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Excellent Links 4 Ancient Coins

Corinth Stator, Pegasus

 
 
Corinth Stator, Pegasus
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Corinth Stator, Pegasus

Corinth (Corinthia), Stater (tin coin replica) 400 - 350 BC.
 

OBV: Pegasos w. pointed wing, flying l. ΠΣ beneath.
REV: Head of Athena right., wearing Corinthian helmet, three dolphins around.

From Wikipedia, the free encyclopedia:

In Greek mythology, Pegasus (Pegasos) was a winged horse that was the foal of Poseidon, in his role as horse-god, and the Gorgon Medusa.

Descriptions vary as to the winged stallion's birth and his brother the giant, Chrysaor; some say that they sprang from Medusa's neck as Perseus beheaded her, a "higher" birth, like the birth of Athena from the head of Zeus. Others says that they were born of the earth as Medusa's blood spilled onto it, in which case Poseidon would not be their sire. Minerva caught and tamed Pegasus, and presented him to the Muses.

Hesiod connects the name Pegasos with the word for "spring, well", pēgē; everywhere the winged horse struck hoof to earth, an inspiring spring burst forth: one on the Muses' Mount Helicon, the Hippocrene ("horse spring"), at the behest of Poseidon to prevent the mountain swelling too much and another at Troezen. The actual etymology of the name is most likely from Luwian pihassas "lightning", or pihassasas, a weather god (the god of lightning). In Hesiod, Pegasos is still associated with this original significance by carrying the thunderbolts for Zeus.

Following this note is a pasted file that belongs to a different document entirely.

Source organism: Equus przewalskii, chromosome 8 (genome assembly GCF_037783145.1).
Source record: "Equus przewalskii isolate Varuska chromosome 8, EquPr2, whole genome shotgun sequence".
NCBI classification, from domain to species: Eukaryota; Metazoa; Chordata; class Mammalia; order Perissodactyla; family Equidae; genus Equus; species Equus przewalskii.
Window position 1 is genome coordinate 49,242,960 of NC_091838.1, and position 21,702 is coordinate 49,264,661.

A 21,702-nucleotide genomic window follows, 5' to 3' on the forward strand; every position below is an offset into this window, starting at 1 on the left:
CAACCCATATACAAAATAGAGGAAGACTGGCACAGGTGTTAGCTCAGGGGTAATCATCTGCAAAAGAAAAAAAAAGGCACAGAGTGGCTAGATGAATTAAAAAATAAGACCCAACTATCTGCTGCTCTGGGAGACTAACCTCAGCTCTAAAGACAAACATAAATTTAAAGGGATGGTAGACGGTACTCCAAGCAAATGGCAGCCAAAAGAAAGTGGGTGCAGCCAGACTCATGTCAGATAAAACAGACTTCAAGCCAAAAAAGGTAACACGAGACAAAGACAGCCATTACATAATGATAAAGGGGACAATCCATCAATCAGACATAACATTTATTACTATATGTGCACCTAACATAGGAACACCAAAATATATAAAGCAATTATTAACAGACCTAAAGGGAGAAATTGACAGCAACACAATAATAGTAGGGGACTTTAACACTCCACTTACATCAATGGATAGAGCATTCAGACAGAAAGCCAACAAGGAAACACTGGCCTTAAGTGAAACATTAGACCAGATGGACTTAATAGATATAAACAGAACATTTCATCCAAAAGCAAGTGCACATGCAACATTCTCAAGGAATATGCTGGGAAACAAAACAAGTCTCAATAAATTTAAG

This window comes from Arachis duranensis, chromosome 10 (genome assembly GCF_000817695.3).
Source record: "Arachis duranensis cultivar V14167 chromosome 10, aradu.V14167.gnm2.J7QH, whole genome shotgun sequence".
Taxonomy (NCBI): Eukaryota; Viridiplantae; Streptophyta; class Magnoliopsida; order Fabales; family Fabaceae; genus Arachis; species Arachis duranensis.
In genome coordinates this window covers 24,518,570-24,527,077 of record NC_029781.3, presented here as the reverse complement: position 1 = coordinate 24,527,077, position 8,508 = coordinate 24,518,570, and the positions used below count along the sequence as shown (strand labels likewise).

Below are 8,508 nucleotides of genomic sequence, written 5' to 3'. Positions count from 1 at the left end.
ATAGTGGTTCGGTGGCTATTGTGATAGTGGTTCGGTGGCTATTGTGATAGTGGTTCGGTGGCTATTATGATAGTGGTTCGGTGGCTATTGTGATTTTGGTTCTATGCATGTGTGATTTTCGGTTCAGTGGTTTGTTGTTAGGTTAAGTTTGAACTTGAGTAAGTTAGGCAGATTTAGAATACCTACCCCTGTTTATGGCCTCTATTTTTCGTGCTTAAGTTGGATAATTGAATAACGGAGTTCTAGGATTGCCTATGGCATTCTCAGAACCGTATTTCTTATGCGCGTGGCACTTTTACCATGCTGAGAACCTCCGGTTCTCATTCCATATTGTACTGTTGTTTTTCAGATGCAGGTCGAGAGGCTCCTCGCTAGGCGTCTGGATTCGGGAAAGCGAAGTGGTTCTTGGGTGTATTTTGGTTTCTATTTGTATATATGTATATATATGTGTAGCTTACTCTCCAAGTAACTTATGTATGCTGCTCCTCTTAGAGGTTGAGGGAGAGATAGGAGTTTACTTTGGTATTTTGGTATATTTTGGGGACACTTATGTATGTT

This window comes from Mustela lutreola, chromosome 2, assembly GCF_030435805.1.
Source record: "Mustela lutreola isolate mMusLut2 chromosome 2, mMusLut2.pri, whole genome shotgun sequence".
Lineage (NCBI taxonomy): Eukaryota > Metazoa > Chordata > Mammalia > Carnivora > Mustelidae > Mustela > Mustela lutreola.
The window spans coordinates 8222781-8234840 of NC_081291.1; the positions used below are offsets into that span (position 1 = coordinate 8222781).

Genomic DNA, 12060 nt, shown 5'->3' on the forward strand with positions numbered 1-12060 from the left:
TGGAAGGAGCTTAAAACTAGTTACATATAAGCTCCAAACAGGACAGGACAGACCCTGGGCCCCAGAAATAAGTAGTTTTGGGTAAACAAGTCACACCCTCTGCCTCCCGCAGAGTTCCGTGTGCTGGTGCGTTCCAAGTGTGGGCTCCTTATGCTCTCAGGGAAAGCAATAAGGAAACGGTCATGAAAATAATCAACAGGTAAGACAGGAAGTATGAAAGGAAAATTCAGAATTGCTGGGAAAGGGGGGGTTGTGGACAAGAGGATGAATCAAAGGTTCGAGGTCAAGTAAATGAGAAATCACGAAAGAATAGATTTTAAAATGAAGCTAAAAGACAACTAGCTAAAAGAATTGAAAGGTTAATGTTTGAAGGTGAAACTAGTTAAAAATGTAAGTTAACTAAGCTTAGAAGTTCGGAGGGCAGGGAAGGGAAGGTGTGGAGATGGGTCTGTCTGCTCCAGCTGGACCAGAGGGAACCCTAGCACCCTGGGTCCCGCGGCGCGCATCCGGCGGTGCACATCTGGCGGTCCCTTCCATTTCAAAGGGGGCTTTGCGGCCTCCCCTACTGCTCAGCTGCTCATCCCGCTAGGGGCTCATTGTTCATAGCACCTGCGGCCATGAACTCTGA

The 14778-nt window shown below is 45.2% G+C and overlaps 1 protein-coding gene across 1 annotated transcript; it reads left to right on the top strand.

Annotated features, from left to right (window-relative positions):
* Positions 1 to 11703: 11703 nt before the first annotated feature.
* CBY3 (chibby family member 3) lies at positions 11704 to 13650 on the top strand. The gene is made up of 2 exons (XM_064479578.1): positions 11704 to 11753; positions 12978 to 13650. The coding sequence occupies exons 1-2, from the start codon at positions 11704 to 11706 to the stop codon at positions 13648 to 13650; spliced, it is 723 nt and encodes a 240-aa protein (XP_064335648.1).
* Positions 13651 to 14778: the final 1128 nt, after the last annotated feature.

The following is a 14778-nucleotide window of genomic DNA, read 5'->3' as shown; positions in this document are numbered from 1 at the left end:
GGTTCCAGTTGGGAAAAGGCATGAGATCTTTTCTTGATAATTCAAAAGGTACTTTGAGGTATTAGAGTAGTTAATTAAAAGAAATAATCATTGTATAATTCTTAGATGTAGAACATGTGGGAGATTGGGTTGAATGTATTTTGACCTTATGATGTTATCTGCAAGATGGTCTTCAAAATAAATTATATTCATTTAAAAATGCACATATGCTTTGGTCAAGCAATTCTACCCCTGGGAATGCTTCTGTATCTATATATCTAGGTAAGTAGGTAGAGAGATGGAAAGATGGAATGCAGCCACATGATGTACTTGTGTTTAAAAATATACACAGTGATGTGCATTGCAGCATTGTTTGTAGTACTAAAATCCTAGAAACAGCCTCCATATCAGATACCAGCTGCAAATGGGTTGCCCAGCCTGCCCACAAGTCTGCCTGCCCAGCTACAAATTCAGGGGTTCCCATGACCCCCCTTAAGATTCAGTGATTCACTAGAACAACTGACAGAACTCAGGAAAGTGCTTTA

Mounted on Pegasus, and with the Gorgon's head safely in his magical bag, Perseus was completed as a hero, and was ready to win Andromeda.

Pegasus aided the hero Bellerophon, who is a double in some way for Perseus, in his fight against both the Chimera and the Amazons. There are varying tales as to how Bellerophon found Pegasus, some say that the hero found him drinking at the Pierian spring and that Polyidus told Bellerophon how to find and tame him, others that either Athena or Poseidon brought him to Bellerophon.

Prior to aiding Bellerophon, Pegasus brought thunderbolts to Zeus, and following Bellerophon's death he returned to Mount Olympus to aid the gods. In his later life, Pegasus took a wife, Euippe (or Ocyrrhoe), by whom he had a child, Celeris. This family is the origin of the winged horses.

Pegasus was eventually turned into a constellation, but a single feather fell to the earth near the city of Tarsus (hence its name).

 

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